When we’re in the grips of winter and the short, dark days are upon us, we can sometimes start feeling a bit down and withdrawn. For some, this can trigger a type of seasonal depression called seasonal affective disorder, or SAD for short.
Symptoms of SAD are typically observed during the fall and winter and may include a feeling of hopelessness, fatigue, problems concentrating, and a change in appetite. Luckily, with a few small lifestyle changes during these colder months, you can stave off these symptoms and increase your overall health.
First off, as tempting as it is to pull the covers over your head on dark mornings and sleep in, try to stick to a regular sleep routine. Getting at least seven hours of sleep at night and waking up at the same time every day may help you feel more energetic and less listless during the day.
Next, try bundling up and getting outside for some brisk activity during daylight hours. Studies have shown that exercise as well as exposure to sunlight both ease symptoms of depression.
Lastly, stay social, and also try to incorporate as many seasonal ingredients into your cooking as possible. Connecting with those we care about helps to improve our mood, and cooking seasonally ensures we get the maximum nutritional benefits from our foods, which, in turn, helps us feel good inside and out.
So, get your fork ready and read on to discover a handful of delicious and nutritious meal ideas perfect for keeping your mind and body happy and healthy.
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Choosing to eat mostly seasonally available ingredients provides us with a large number of benefits not only to our health but also to our environment and wallets.
Plants need time to grow and ripen. Picking fruits or vegetables before they’re ripe cuts off their nutrient availability, leaving us with less nutrition once consumed. Eating seasonally ensures that the produce we enjoy is at its peak in both flavour and nutrients.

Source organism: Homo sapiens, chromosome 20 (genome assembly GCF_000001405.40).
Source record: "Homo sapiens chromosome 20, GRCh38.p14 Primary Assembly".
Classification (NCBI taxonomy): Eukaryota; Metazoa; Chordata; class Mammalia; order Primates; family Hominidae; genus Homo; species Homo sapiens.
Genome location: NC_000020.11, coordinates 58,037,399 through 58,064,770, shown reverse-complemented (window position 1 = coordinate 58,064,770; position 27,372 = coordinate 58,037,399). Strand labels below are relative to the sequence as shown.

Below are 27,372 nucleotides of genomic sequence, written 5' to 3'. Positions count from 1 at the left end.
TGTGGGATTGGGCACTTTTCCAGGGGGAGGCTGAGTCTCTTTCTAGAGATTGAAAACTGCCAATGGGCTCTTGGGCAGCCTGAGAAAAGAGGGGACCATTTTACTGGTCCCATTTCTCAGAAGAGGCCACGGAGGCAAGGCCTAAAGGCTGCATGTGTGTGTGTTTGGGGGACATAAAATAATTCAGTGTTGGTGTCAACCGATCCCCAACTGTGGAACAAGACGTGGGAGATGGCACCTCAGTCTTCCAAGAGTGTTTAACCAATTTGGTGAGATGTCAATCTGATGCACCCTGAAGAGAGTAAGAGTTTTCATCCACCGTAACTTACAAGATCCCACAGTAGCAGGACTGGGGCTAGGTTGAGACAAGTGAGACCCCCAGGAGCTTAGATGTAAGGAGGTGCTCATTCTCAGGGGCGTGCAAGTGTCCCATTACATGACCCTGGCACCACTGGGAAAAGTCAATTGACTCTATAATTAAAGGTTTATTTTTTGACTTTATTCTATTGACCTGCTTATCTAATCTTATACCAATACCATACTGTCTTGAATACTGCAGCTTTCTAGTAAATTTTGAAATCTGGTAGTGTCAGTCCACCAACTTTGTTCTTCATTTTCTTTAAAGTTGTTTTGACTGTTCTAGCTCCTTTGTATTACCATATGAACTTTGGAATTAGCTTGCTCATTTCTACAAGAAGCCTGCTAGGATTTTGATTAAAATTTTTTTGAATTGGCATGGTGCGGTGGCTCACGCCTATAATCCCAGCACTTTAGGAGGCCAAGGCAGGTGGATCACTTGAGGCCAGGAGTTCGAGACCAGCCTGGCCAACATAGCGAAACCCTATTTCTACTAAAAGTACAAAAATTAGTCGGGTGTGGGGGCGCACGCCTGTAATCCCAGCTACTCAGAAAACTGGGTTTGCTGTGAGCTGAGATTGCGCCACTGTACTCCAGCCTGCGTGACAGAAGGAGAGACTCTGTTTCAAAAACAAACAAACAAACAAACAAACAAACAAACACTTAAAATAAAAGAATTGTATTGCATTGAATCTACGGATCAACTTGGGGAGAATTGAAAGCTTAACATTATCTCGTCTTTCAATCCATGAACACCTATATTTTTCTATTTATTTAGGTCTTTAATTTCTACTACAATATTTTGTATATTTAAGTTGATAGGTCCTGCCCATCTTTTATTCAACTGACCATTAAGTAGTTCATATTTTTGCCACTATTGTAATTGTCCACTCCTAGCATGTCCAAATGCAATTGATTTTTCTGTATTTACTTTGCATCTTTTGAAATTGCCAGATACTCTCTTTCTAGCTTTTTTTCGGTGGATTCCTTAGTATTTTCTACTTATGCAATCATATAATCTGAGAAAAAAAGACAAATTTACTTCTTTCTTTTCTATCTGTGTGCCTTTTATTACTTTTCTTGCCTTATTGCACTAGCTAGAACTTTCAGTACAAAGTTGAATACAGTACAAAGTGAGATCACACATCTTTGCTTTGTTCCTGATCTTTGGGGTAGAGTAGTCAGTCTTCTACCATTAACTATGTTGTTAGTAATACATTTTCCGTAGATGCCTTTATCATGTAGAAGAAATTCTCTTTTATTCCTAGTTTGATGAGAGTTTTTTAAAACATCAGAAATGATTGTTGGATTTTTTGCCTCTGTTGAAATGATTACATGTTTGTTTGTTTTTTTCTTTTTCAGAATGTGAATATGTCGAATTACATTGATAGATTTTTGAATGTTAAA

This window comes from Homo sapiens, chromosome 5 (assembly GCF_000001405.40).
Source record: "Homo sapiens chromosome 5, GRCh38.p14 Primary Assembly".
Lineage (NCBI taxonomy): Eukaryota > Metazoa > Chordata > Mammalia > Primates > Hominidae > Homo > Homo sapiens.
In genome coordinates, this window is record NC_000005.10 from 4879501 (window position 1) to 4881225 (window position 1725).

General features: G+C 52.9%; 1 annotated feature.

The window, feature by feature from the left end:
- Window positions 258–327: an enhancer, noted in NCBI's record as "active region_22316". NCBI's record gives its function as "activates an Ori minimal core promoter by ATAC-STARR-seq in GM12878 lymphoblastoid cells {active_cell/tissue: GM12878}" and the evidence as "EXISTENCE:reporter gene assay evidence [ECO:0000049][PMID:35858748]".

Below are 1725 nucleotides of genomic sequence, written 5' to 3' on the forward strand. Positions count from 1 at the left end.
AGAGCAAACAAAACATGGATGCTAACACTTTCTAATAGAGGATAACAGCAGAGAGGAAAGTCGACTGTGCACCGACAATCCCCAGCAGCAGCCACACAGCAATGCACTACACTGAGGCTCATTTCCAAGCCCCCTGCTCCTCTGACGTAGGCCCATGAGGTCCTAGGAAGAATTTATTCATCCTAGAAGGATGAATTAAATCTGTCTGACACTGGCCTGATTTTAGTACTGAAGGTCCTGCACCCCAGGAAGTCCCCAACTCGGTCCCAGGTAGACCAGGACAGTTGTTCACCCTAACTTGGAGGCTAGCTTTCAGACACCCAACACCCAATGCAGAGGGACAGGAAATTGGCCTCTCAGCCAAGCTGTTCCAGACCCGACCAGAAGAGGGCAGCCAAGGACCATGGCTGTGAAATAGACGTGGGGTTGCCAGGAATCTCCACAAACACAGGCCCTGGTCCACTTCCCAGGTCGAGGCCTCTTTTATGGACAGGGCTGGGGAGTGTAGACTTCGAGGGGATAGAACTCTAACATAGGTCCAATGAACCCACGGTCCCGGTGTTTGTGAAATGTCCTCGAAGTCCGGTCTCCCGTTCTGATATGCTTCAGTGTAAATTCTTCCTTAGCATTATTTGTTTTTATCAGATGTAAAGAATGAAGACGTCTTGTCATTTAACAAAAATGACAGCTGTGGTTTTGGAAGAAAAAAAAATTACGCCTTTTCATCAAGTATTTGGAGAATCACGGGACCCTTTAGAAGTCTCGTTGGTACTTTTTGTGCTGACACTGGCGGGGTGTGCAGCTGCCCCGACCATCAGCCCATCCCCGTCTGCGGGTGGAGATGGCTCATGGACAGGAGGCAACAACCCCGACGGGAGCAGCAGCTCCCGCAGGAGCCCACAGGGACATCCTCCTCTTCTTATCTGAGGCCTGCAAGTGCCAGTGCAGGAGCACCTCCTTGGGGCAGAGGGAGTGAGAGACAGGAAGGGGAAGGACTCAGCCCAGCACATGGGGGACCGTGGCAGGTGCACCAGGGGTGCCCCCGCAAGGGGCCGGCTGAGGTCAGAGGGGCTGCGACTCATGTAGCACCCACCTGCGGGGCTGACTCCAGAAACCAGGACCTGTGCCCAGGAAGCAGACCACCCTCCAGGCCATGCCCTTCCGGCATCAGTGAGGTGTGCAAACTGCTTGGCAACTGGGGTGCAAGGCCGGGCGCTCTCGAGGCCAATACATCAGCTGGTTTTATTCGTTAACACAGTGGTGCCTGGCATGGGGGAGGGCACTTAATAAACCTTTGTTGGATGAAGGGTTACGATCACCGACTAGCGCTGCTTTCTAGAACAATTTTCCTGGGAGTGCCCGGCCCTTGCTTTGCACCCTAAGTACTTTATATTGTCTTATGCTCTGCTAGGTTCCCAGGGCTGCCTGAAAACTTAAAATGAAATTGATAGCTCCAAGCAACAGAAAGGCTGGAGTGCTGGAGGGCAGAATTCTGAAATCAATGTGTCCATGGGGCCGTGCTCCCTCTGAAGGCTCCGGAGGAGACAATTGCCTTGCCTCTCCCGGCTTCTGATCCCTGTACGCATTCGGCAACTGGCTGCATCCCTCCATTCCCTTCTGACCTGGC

Shipping produce from other areas requires a lot of resources that not only add to the price of the food but can also negatively impact our carbon footprint. Consider supporting local growers, perhaps at a farmers’ market; it’s a great way to build community and feel more connected to where your food is coming from.
In-season produce is generally more abundant and often priced better than its out-of-season counterparts.
A great way to get the very best out of fruits and vegetables out of season is to freeze them when they’re in season so you have a stash of ripe and nutritious produce all year long.
Another way to keep your vitamin levels up during these darker and colder months is to take a daily multivitamin or other supplements to fill any nutrient gaps. It’s always a good idea to consult your health care practitioner before starting any supplement regimen.
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